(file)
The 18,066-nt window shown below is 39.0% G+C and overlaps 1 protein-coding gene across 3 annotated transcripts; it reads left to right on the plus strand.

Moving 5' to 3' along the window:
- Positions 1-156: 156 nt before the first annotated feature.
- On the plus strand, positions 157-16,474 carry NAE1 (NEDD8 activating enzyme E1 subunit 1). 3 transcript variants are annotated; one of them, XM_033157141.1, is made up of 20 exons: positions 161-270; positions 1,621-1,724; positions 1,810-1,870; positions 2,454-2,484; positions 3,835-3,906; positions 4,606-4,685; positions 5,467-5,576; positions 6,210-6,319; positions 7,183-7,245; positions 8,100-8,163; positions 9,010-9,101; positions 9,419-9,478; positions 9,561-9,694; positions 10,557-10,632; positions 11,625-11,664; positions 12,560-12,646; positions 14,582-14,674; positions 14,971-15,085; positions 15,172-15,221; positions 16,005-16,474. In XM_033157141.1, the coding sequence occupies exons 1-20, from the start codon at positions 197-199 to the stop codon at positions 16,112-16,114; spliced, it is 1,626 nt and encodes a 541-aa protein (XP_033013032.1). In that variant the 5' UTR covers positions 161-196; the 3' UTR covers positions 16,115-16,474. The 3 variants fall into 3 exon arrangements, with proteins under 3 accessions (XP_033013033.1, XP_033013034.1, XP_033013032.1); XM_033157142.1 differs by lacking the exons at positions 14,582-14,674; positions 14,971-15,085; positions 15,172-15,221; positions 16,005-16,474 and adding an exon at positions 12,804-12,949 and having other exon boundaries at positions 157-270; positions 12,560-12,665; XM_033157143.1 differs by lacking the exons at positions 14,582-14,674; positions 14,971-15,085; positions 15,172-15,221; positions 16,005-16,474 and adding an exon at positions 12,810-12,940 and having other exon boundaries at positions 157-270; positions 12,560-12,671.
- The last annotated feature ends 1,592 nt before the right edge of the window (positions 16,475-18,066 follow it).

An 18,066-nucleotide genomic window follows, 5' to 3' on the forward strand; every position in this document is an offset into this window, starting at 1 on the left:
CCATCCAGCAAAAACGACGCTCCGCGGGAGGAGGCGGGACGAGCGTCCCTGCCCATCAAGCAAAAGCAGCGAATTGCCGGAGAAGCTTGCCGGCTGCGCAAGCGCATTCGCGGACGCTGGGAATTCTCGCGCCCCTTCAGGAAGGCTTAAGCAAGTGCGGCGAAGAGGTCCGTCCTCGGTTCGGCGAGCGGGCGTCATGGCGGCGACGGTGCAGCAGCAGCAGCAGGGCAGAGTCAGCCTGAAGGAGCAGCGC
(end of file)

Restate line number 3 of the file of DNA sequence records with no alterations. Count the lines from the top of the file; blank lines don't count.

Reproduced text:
- Positions 1-156: 156 nt before the first annotated feature.